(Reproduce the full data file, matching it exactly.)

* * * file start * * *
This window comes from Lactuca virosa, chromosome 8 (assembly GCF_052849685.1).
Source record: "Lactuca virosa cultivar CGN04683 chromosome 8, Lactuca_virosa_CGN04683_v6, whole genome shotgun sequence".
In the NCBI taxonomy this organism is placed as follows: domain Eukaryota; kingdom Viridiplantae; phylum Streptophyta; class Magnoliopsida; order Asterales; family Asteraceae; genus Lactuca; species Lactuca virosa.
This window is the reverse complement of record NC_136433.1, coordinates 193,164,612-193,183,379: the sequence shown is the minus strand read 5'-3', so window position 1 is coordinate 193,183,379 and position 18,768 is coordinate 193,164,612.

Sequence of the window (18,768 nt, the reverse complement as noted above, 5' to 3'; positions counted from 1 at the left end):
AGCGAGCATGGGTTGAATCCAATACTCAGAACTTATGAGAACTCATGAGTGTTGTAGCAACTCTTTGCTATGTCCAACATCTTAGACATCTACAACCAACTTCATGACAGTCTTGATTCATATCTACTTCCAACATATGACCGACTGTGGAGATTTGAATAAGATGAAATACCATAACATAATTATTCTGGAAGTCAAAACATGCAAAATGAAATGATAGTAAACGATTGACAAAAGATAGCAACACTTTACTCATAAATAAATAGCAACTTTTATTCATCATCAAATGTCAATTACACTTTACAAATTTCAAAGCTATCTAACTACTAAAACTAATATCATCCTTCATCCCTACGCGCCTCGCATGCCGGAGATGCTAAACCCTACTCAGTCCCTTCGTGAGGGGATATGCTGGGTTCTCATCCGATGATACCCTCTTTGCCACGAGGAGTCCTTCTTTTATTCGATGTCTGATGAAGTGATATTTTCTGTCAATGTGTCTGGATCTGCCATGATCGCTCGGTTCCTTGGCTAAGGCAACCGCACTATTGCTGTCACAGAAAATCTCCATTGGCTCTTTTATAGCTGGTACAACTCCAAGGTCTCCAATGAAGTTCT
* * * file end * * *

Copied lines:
This window comes from Lactuca virosa, chromosome 8 (assembly GCF_052849685.1).
Source record: "Lactuca virosa cultivar CGN04683 chromosome 8, Lactuca_virosa_CGN04683_v6, whole genome shotgun sequence".
In the NCBI taxonomy this organism is placed as follows: domain Eukaryota; kingdom Viridiplantae; phylum Streptophyta; class Magnoliopsida; order Asterales; family Asteraceae; genus Lactuca; species Lactuca virosa.
This window is the reverse complement of record NC_136433.1, coordinates 193,164,612-193,183,379: the sequence shown is the minus strand read 5'-3', so window position 1 is coordinate 193,183,379 and position 18,768 is coordinate 193,164,612.

Sequence of the window (18,768 nt, the reverse complement as noted above, 5' to 3'; positions counted from 1 at the left end):
AGCGAGCATGGGTTGAATCCAATACTCAGAACTTATGAGAACTCATGAGTGTTGTAGCAACTCTTTGCTATGTCCAACATCTTAGACATCTACAACCAACTTCATGACAGTCTTGATTCATATCTACTTCCAACATATGACCGACTGTGGAGATTTGAATAAGATGAAATACCATAACATAATTATTCTGGAAGTCAAAACATGCAAAATGAAATGATAGTAAACGATTGACAAAAGATAGCAACACTTTACTCATAAATAAATAGCAACTTTTATTCATCATCAAATGTCAATTACACTTTACAAATTTCAAAGCTATCTAACTACTAAAACTAATATCATCCTTCATCCCTACGCGCCTCGCATGCCGGAGATGCTAAACCCTACTCAGTCCCTTCGTGAGGGGATATGCTGGGTTCTCATCCGATGATACCCTCTTTGCCACGAGGAGTCCTTCTTTTATTCGATGTCTGATGAAGTGATATTTTCTGTCAATGTGTCTGGATCTGCCATGATCGCTCGGTTCCTTGGCTAAGGCAACCGCACTATTGCTGTCACAGAAAATCTCCATTGGCTCTTTTATAGCTGGTACAACTCCAAGGTCTCCAATGAAGTTCT